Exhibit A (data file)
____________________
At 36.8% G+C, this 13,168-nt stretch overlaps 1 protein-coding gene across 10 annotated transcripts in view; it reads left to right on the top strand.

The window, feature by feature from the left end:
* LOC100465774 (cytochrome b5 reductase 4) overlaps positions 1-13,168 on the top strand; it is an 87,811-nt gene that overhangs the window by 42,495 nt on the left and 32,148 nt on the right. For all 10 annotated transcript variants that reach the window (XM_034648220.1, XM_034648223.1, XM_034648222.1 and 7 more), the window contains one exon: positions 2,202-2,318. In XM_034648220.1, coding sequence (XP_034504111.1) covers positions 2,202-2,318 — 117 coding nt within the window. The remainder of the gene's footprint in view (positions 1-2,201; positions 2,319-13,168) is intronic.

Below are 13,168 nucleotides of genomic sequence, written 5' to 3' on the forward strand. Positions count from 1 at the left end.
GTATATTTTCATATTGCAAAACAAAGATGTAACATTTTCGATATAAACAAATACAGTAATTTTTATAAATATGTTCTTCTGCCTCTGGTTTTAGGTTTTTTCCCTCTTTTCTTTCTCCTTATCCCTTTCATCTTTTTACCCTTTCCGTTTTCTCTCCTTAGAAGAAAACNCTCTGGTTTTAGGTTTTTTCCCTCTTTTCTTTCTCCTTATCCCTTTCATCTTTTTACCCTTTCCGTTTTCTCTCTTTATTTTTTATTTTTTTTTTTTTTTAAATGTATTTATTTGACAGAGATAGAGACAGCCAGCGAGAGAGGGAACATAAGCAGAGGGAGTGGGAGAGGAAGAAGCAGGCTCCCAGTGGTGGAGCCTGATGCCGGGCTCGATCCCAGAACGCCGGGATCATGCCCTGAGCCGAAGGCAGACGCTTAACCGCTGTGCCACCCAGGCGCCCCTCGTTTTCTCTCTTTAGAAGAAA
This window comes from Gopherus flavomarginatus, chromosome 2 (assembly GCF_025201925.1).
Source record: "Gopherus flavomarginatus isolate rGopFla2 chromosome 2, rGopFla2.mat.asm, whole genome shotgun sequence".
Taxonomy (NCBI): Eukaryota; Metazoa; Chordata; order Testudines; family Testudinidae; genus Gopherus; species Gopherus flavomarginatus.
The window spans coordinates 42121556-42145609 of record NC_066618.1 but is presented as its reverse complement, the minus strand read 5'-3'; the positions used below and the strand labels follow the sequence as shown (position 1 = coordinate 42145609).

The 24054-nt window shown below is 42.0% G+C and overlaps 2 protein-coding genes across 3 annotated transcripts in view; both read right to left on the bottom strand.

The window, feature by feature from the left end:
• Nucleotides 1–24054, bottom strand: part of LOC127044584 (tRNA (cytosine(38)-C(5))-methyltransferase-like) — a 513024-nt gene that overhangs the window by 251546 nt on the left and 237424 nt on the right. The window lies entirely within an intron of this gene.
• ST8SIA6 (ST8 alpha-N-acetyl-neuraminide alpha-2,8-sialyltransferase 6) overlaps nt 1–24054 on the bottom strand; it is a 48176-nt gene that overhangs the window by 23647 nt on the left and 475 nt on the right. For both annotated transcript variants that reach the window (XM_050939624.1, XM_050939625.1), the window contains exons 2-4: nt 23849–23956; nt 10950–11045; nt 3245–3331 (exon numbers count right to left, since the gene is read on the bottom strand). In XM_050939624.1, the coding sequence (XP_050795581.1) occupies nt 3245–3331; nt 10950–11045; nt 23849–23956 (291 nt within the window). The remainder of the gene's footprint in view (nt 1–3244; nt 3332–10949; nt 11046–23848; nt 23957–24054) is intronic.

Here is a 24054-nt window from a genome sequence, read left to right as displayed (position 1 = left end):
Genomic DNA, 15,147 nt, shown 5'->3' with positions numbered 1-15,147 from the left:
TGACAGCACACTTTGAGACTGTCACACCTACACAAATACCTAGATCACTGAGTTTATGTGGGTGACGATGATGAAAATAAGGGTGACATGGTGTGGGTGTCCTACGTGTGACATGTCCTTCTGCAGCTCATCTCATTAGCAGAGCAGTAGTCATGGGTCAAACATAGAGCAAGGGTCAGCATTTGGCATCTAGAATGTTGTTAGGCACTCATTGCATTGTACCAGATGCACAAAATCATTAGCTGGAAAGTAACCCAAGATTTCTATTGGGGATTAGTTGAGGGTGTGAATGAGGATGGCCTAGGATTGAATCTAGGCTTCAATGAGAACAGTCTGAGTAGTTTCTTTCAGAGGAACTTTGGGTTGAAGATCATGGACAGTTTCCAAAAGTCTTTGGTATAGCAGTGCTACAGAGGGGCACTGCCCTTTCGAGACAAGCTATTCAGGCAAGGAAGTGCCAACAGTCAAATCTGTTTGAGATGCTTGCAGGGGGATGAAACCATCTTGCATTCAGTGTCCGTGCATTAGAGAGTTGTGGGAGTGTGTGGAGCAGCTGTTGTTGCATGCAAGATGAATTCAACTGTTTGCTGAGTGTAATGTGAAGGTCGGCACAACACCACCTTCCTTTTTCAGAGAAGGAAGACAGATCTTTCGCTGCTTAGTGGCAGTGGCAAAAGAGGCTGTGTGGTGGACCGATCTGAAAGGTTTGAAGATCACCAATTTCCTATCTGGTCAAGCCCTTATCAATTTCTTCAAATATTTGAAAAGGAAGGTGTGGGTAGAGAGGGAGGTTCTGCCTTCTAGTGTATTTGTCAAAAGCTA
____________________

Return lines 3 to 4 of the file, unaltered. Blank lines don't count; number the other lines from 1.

* LOC100465774 (cytochrome b5 reductase 4) overlaps positions 1-13,168 on the top strand; it is an 87,811-nt gene that overhangs the window by 42,495 nt on the left and 32,148 nt on the right. For all 10 annotated transcript variants that reach the window (XM_034648220.1, XM_034648223.1, XM_034648222.1 and 7 more), the window contains one exon: positions 2,202-2,318. In XM_034648220.1, coding sequence (XP_034504111.1) covers positions 2,202-2,318 — 117 coding nt within the window. The remainder of the gene's footprint in view (positions 1-2,201; positions 2,319-13,168) is intronic.

Below are 13,168 nucleotides of genomic sequence, written 5' to 3' on the forward strand. Positions count from 1 at the left end.